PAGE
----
Sweden has partly solved the conundrum of financing a big welfare state in a post-industrial economy by pursuing a series of modernizations and market reforms that have reduced government spending. (Equally important, Sweden mostly avoided the wreckage of the financial crisis.) But in Sunday’s election, Swedes punished the Reinfeldt government for taking those reforms too far. Most important was the perceived drop in the quality of Sweden’s schools, which have been the site of aggressive market experimentation. In December, Sweden’s results tumbled across the board in Pisa educational assessments, triggering a crisis in the country’s education politics.
But the supposed over-reaching didn’t result in an exodus to the political left, but a shift to the right. According to exit polls, a third of those who voted for Reinfeldt in 2010 abandoned him for the Sweden Democrats.
Those same exit polls provide a rough sketch of the average voter for the Sweden Democrats. They are mostly rural, unemployed men. Incredibly, Sweden Democrats were the second-biggest vote-getters among Sweden’s largest trade union. In short, the typical Sweden Democratic voter is one who has been left behind by the post-industrial economy. The party uses that fact, along with the country’s astronomic immigration rates, to incredible political effect.
And this is where Swedish politics have gotten really ugly. Sweden’s liberal immigration policies have left the country with one of the largest per capita immigrant populations in all of Europe. This population lives a marginalized existence, experiencing extreme unemployment and housing segregation. They are outsiders and the Sweden Democrats play a cynical game in stoking fears about their alleged criminality and abuse of the Swedish welfare system. According to exit polls, voters for the Sweden Democrats ranked immigration, law and order, and health care as their biggest concerns.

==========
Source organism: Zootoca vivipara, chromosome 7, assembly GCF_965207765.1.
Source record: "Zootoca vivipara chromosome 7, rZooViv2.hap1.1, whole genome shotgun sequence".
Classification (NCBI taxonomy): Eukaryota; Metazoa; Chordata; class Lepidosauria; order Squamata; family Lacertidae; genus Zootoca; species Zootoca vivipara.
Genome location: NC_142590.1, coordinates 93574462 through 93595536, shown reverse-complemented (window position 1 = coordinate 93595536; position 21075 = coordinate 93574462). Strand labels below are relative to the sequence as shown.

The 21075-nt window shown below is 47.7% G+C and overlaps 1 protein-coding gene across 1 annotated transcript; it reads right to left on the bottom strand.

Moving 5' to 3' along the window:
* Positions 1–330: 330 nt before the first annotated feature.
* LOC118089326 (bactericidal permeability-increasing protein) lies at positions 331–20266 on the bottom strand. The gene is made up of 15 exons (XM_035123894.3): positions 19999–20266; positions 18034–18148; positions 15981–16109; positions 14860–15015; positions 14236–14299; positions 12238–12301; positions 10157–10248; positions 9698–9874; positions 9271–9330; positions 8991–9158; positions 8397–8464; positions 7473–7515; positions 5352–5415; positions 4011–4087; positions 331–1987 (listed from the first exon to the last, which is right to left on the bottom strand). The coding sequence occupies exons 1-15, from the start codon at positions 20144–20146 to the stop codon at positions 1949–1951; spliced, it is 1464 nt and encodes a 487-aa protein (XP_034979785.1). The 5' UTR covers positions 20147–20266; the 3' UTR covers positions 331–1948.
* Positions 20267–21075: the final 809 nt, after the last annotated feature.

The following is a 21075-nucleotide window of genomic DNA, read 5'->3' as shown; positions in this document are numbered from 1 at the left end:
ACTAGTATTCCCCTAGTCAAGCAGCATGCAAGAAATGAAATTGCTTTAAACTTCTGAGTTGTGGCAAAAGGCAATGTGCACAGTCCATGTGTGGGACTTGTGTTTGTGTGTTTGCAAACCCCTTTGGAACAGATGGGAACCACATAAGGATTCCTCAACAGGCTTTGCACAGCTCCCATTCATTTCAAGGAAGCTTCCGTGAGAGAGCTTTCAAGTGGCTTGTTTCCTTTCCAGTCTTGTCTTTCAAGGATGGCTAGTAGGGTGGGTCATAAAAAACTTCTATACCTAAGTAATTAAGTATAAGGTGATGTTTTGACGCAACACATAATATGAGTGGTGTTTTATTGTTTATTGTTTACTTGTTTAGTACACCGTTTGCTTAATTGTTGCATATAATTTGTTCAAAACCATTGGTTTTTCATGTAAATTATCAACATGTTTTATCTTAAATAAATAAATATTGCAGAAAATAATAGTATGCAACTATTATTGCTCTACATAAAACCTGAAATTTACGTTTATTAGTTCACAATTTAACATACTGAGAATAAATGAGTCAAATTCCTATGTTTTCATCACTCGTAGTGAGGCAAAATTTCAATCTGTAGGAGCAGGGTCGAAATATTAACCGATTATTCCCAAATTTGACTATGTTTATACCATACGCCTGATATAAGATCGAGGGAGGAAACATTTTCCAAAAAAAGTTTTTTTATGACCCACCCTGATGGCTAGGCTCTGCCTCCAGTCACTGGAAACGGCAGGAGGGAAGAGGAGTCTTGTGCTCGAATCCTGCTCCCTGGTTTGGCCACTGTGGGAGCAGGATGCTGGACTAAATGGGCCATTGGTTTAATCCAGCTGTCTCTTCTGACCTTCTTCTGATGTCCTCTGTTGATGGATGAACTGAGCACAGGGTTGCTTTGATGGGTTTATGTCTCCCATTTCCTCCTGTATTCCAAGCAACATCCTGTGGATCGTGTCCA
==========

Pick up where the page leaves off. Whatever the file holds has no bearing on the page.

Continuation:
The leader of the Sweden Democrats is a handsome, well-spoken young man named Jimmie Åkesson. He is what you might call a housebroken racist. His party’s roots go back to Sweden’s neo-Nazi movement, and while Åkesson has purged the party of its most virulent racists, his members still got caught professing their true beliefs on occasion. One of the party’s local candidates was forced to step down earlier this month after a photo emerged showing her cleaning while wearing a Nazi armband.
In response to the party’s rise in the polls, Reinfeldt has shown extraordinary strength. Resisting the temptation to protect his right flank by engaging in a bit of subtle xenophobia, Reinfeldt began the campaign urging his countrymen to "open their hearts" to the refugees who will, in all likelihood, keep coming to Sweden’s shores.
It was an admirable statement, in line with the tolerance that marks Scandinavian politics, but it left Reinfeldt politically exposed. Last year, Sweden saw riots in a mostly immigrant suburb. A few months later, the government offered asylum to any Syrian who made it to the country’s borders. With persistently high unemployment, this is a kind of generosity that fewer Swedes appear willing to finance — or at least the Sweden Democrats have convinced them that they feel that way.
And so, a bad remix of a neo-Nazi party is now Sweden’s third-largest. This is nothing short of a political earthquake that Löfven is terribly positioned to handle. Sweden has failed to integrate its massive immigrant population — a problem that will continue benefitting the Sweden Democrats. Löfven will probably end up with a minority government. It is unclear whether he will be able to push through major reforms on the question of integration.
That, of course, will only strengthen the racists.